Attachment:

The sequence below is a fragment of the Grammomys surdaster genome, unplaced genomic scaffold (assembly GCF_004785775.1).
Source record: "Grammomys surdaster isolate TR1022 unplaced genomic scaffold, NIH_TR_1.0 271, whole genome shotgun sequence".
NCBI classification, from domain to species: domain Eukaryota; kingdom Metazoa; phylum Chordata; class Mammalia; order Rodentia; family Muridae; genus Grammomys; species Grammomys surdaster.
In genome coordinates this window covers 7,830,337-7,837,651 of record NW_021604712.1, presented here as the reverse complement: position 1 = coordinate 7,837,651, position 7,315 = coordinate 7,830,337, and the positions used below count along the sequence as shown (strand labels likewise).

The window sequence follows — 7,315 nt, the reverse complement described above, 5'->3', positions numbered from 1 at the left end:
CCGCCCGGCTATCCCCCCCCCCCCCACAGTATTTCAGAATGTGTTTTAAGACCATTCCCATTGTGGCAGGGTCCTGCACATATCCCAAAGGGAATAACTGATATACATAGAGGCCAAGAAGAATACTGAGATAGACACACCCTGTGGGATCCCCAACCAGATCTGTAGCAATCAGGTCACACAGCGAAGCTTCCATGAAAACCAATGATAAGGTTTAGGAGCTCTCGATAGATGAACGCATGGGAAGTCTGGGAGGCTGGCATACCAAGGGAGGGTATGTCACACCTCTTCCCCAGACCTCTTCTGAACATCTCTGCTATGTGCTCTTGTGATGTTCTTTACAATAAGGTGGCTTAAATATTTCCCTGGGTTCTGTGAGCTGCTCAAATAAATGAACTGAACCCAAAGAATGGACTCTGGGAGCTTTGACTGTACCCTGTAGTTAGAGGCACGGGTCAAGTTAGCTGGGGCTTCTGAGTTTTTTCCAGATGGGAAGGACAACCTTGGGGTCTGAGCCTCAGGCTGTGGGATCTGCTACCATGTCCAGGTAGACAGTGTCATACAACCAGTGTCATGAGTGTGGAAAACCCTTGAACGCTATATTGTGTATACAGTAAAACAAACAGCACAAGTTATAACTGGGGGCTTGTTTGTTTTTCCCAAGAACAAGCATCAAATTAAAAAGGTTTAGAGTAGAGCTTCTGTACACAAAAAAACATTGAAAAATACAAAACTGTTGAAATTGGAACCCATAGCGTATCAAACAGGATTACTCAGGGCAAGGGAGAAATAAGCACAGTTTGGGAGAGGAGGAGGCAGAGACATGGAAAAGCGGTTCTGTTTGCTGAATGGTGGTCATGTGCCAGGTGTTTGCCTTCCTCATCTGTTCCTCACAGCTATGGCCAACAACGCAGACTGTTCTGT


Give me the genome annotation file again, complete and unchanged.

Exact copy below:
The sequence below is a fragment of the Grammomys surdaster genome, unplaced genomic scaffold (assembly GCF_004785775.1).
Source record: "Grammomys surdaster isolate TR1022 unplaced genomic scaffold, NIH_TR_1.0 271, whole genome shotgun sequence".
NCBI classification, from domain to species: domain Eukaryota; kingdom Metazoa; phylum Chordata; class Mammalia; order Rodentia; family Muridae; genus Grammomys; species Grammomys surdaster.
In genome coordinates this window covers 7,830,337-7,837,651 of record NW_021604712.1, presented here as the reverse complement: position 1 = coordinate 7,837,651, position 7,315 = coordinate 7,830,337, and the positions used below count along the sequence as shown (strand labels likewise).

The window sequence follows — 7,315 nt, the reverse complement described above, 5'->3', positions numbered from 1 at the left end:
CCGCCCGGCTATCCCCCCCCCCCCCACAGTATTTCAGAATGTGTTTTAAGACCATTCCCATTGTGGCAGGGTCCTGCACATATCCCAAAGGGAATAACTGATATACATAGAGGCCAAGAAGAATACTGAGATAGACACACCCTGTGGGATCCCCAACCAGATCTGTAGCAATCAGGTCACACAGCGAAGCTTCCATGAAAACCAATGATAAGGTTTAGGAGCTCTCGATAGATGAACGCATGGGAAGTCTGGGAGGCTGGCATACCAAGGGAGGGTATGTCACACCTCTTCCCCAGACCTCTTCTGAACATCTCTGCTATGTGCTCTTGTGATGTTCTTTACAATAAGGTGGCTTAAATATTTCCCTGGGTTCTGTGAGCTGCTCAAATAAATGAACTGAACCCAAAGAATGGACTCTGGGAGCTTTGACTGTACCCTGTAGTTAGAGGCACGGGTCAAGTTAGCTGGGGCTTCTGAGTTTTTTCCAGATGGGAAGGACAACCTTGGGGTCTGAGCCTCAGGCTGTGGGATCTGCTACCATGTCCAGGTAGACAGTGTCATACAACCAGTGTCATGAGTGTGGAAAACCCTTGAACGCTATATTGTGTATACAGTAAAACAAACAGCACAAGTTATAACTGGGGGCTTGTTTGTTTTTCCCAAGAACAAGCATCAAATTAAAAAGGTTTAGAGTAGAGCTTCTGTACACAAAAAAACATTGAAAAATACAAAACTGTTGAAATTGGAACCCATAGCGTATCAAACAGGATTACTCAGGGCAAGGGAGAAATAAGCACAGTTTGGGAGAGGAGGAGGCAGAGACATGGAAAAGCGGTTCTGTTTGCTGAATGGTGGTCATGTGCCAGGTGTTTGCCTTCCTCATCTGTTCCTCACAGCTATGGCCAACAACGCAGACTGTTCTGT